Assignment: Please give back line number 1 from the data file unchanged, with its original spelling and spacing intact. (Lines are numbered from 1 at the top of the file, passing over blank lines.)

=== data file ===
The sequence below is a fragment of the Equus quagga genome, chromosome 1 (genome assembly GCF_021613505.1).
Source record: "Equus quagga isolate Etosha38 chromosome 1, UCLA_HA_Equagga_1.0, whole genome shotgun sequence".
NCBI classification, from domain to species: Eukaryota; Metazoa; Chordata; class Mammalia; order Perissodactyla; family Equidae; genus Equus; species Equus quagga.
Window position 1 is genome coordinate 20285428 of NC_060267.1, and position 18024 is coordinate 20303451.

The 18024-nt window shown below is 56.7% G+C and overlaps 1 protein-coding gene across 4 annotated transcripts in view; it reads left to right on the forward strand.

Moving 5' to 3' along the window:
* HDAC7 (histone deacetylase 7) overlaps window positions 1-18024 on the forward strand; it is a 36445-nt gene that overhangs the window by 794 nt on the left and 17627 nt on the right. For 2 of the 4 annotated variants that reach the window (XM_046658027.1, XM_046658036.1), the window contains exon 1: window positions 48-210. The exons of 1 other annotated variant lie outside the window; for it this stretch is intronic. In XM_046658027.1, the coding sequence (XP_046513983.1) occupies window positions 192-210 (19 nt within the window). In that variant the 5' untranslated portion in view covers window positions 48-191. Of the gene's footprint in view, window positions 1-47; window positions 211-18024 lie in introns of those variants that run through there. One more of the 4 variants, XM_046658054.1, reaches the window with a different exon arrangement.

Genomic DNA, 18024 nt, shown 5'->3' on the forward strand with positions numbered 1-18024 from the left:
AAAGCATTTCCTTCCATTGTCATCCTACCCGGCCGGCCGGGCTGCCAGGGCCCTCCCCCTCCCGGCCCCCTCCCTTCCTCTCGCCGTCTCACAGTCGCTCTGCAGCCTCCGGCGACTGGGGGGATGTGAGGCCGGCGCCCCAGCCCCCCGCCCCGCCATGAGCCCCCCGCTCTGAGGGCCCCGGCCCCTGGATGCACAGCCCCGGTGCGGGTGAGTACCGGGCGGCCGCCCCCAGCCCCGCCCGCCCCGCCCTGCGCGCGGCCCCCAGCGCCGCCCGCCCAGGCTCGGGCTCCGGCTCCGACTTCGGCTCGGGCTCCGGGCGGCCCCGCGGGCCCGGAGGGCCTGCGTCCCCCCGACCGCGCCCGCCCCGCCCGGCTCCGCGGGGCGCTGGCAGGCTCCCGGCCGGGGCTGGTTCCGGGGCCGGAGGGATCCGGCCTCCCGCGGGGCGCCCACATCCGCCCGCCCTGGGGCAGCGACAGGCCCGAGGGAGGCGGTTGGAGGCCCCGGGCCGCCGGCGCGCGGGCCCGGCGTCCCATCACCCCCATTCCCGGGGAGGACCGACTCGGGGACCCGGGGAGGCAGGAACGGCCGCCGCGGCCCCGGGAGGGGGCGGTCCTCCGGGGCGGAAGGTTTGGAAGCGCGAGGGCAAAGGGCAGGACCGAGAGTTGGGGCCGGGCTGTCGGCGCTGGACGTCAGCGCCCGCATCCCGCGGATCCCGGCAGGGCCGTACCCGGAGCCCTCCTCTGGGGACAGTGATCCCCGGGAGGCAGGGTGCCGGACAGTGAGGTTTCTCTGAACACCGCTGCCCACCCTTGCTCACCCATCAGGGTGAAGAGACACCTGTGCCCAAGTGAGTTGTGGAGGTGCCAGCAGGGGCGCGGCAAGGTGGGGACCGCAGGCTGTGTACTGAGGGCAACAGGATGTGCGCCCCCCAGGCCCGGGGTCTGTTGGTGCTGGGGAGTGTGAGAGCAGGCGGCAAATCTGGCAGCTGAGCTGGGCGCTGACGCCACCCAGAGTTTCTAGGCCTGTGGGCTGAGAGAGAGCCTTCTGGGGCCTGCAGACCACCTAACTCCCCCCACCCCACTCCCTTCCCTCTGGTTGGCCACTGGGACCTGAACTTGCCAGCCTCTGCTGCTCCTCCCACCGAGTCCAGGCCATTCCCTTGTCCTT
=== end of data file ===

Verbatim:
The sequence below is a fragment of the Equus quagga genome, chromosome 1 (genome assembly GCF_021613505.1).